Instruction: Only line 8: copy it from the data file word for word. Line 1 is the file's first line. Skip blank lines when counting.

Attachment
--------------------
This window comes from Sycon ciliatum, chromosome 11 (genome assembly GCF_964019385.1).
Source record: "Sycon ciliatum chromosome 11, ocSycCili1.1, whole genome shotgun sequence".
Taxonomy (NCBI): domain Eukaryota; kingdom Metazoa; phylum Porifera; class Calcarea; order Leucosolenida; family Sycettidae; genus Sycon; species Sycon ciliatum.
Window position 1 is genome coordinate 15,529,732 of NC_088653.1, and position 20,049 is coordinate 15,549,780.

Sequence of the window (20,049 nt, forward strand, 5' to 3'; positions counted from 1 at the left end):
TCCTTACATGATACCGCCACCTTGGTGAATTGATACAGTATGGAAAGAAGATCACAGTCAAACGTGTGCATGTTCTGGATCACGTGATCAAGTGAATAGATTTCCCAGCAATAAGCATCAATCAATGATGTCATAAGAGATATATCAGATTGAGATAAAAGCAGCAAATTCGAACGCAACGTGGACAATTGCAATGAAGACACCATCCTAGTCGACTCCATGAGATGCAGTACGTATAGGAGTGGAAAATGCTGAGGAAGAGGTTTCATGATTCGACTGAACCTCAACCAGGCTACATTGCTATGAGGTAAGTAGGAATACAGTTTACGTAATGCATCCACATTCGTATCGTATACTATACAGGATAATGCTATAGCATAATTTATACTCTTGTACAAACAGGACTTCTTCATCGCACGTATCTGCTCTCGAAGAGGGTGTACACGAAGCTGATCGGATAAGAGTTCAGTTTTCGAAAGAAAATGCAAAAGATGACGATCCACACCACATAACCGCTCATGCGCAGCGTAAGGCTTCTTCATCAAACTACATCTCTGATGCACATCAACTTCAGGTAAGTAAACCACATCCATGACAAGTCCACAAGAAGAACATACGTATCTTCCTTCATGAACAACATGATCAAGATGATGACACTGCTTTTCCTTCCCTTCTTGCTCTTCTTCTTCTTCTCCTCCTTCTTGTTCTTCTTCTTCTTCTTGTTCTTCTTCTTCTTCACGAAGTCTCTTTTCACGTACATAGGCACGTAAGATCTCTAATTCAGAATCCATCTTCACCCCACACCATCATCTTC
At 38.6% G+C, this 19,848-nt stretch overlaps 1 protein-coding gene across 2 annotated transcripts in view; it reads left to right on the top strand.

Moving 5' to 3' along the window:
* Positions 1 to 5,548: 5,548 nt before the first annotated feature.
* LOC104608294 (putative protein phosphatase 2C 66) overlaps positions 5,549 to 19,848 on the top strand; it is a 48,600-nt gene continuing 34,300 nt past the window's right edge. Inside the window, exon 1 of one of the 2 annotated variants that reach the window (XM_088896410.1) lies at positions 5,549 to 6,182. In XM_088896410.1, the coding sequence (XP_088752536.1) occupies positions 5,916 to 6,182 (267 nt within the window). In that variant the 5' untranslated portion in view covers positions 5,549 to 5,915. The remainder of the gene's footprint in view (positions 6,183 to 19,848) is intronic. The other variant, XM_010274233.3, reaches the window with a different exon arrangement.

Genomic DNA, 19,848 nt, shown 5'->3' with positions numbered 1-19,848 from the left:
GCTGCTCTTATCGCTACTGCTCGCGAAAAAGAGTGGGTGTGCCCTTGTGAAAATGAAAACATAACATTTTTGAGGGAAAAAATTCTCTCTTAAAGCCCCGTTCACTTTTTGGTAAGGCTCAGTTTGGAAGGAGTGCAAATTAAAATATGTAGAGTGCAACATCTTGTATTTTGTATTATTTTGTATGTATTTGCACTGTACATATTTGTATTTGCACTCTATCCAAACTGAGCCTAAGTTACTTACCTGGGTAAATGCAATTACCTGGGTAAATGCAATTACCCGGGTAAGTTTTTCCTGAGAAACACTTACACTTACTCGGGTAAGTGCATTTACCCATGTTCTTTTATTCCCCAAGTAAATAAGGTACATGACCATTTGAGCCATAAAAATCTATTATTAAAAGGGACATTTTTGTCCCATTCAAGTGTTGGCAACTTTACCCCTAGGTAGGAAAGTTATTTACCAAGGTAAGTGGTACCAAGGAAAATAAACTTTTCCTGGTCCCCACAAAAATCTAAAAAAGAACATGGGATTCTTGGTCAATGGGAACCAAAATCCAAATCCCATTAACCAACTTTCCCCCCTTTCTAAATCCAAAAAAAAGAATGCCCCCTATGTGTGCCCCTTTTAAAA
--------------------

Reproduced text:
Moving 5' to 3' along the window: